End of the American era in the Middle East

The US pullback from Syria has emboldened Russia and Iran

Gideon Rachman
Comment illo WEB 31/12/2019 issue
© Daniel Pudles


For centuries, the Middle East has been dominated by outside powers.

The collapse of Ottoman rule at the end of the first world war was followed by a century in which western nations — first Britain and France, then the US — were the most powerful external actors. But that era of American dominance is now coming to a close.

The decline of US influence in the Middle East was captured by an impotent tweet from President Donald Trump on Boxing Day: “Russia, Syria, and Iran are killing, or on their way to killing, thousands of innocent civilians in Idlib Province. Don’t do it!” Underlying the president’s hand-wringing about Syria is a rapid decline in the ability and willingness of the US to shape events in the Middle East — leaving a gap that is being filled by other powers, such as Russia, Iran and Turkey.

Of course, if the Americans are directly challenged they can and will respond forcefully — witness the bombing raids that the US staged on an Iranian-backed militia on the Iraq-Syria border this weekend. But the appetite for broader strategic plays in the Middle East seems to have largely disappeared from the White House.

As recently as 2011, the US, Britain and France staged a military intervention in Libya which toppled the Gaddafi regime, while Russia fumed impotently on the sidelines. However, the west’s unwillingness to manage the aftermath in Libya — or to get seriously involved in Syria — left an opening for Moscow. Russia’s unexpected military intervention in Syria in 2015 was treated with scepticism in the west. But Russian forces have waged a brutal campaign that has helped the Assad regime regain control of most of the country — with the assault on Idlib potentially opening the way to a conclusive victory.

Two events in recent months have rapidly accelerated the decline in US power in the Middle East. In September, Iranian missiles struck the oil facilities of Saudi Aramco. Since Saudi Arabia is one of America’s closest allies, it was widely assumed that the US would inevitably stage a military response. In the event, the Trump administration did nothing.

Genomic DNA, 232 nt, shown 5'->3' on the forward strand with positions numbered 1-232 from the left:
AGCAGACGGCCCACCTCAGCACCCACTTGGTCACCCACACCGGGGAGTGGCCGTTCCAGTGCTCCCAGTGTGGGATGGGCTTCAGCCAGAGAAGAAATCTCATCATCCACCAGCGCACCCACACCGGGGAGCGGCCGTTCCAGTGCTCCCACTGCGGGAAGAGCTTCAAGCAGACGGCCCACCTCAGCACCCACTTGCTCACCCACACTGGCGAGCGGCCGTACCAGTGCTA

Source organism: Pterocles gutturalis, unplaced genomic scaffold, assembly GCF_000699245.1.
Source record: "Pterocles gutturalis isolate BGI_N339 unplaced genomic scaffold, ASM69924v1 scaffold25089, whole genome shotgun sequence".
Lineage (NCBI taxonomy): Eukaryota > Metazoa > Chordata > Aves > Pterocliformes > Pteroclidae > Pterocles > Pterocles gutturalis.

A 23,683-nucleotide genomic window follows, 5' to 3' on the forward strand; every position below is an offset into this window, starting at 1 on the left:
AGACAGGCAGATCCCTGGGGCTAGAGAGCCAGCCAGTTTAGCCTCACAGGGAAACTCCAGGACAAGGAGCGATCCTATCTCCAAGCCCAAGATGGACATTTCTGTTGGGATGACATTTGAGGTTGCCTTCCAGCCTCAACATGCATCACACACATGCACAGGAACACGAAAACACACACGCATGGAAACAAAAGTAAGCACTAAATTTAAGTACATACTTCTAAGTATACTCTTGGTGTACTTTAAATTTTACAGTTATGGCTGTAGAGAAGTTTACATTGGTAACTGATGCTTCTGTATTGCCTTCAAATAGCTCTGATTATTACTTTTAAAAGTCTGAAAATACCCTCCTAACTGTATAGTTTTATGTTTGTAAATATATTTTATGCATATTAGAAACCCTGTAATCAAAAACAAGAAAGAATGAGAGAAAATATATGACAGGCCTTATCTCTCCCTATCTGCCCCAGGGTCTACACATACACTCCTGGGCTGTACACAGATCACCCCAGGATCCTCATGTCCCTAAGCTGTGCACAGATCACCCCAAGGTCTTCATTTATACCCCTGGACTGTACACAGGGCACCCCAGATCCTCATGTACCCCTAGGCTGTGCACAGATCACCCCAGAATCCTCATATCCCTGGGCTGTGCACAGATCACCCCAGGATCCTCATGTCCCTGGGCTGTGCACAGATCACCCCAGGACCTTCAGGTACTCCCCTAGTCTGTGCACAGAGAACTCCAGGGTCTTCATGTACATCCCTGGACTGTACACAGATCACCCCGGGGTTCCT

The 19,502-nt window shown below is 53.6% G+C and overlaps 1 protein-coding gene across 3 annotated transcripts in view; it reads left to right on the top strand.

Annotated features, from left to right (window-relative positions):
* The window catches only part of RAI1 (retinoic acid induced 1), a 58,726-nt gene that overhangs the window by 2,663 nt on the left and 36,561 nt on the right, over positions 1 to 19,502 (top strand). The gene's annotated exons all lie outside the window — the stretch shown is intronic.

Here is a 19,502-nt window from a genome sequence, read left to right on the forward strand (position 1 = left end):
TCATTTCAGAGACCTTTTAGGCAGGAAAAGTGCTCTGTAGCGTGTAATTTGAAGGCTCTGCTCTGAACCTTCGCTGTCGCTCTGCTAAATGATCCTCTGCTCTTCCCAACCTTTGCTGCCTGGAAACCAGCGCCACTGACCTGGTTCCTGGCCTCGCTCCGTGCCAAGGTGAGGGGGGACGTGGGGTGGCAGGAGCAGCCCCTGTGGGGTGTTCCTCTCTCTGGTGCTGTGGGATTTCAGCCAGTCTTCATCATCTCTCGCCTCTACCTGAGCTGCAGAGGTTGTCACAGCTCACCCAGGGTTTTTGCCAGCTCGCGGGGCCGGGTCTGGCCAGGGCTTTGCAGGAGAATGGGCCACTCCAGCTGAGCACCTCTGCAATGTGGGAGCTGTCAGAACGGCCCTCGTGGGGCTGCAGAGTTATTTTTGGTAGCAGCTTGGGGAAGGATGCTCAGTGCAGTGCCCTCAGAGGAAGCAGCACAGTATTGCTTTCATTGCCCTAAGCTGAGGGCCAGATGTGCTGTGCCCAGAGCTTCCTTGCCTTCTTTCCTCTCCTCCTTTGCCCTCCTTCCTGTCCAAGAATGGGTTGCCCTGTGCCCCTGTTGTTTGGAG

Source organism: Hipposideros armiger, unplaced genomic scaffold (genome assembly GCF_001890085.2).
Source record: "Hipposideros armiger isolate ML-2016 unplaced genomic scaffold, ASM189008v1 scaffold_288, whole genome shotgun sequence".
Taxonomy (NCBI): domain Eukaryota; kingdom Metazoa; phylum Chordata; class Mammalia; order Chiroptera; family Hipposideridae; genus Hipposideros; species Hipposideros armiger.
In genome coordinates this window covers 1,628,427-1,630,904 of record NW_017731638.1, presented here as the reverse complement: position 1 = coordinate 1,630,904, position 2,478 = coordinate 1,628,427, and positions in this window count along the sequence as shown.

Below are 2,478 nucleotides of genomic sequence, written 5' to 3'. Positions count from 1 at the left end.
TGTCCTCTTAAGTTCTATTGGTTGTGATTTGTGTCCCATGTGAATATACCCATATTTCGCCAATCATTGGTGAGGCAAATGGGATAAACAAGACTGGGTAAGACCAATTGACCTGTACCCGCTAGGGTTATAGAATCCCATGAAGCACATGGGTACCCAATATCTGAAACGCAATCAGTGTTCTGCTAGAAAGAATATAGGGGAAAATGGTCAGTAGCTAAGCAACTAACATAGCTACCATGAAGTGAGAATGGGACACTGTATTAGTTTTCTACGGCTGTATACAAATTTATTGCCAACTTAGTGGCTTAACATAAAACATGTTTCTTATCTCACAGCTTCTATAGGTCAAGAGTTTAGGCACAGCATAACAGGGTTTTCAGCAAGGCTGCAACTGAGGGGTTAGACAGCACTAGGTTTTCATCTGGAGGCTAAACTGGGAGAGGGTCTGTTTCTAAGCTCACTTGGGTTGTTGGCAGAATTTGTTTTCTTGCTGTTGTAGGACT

The following month, Mr Trump announced a pullout of American troops from Syria. In a symbolic move, Russian forces moved in swiftly to occupy evacuated US bases, with television reporters sending home incredulous dispatches, surrounded by discarded American kit. The US had abandoned not just its bases, but its Kurdish allies, leaving them to the mercy of a Turkish military offensive.

The American pullback has further emboldened Russia and Iran, while causing US allies to rethink their dependence on Washington. Russia, Iran and China have just staged their first ever joint naval exercises in the Gulf of Oman, a stretch of ocean traditionally dominated by the US fifth fleet and crucial to the global flow of oil.

Russian “mercenaries”, connected to the Kremlin, have also now intervened in Libya to back the rebel forces led by General Khalifa Haftar, potentially increasing Moscow’s influence over both the country’s oil and the flow of refugees to Europe. In Libya, as in Syria, it now appears that Turkish forces will intervene on the opposite side to the Russians. However, this proxy conflict has not prevented a certain closeness emerging between Russia and Turkey.

The Turks are not the only regional power that is looking with increasing interest towards Moscow. In the wake of the Trump administration’s inaction over Aramco and Syria, Mr Putin paid a successful visit to Saudi Arabia and the United Arab Emirates, prompting Prince Mohammed bin Zayed, de facto ruler of the UAE, to announce improbably: “I think of Russia as my second home.”

Mr Trump and his supporters shrug their shoulders at this declining influence. After the costly debacles of the Iraq and Afghanistan wars, Americans are understandably wary of further military involvement in the region. In another recent tweet, the US president said that all outsiders, including “Napoleon Bonaparte”, were welcome to help the Kurds, adding, “we are 7,000 miles away”.

European powers, which are much closer to the Middle East, cannot afford to be so casual. But their policy towards the region is even more impotent and inward-looking than that of the US.

When Mr Trump announced his pullout from Syria, Annegret Kramp-Karrenbauer, Germany’s defence minister, tentatively suggested that Europeans should think about deploying a peacekeeping force.

The idea gained no traction whatsoever.

Instead, EU nations are watching the Russian-Syrian offensive with a mixture of horror at the humanitarian consequences and dread that a new flow of refugees will soon be heading towards Europe.

Already some 235,000 people have fled from the Idlib area, adding to the millions internally displaced within Syria, and the roughly 4m refugees across the border in Turkey.

The Europeans are also alarmed that Islamist fighters may soon be streaming back into western Europe.

In the long run, even the US may pay a price for frittering away its regional influence in such a casual manner.

As the past century has demonstrated, turmoil in the Middle East and Europe has a way of eventually crossing the Atlantic Ocean.

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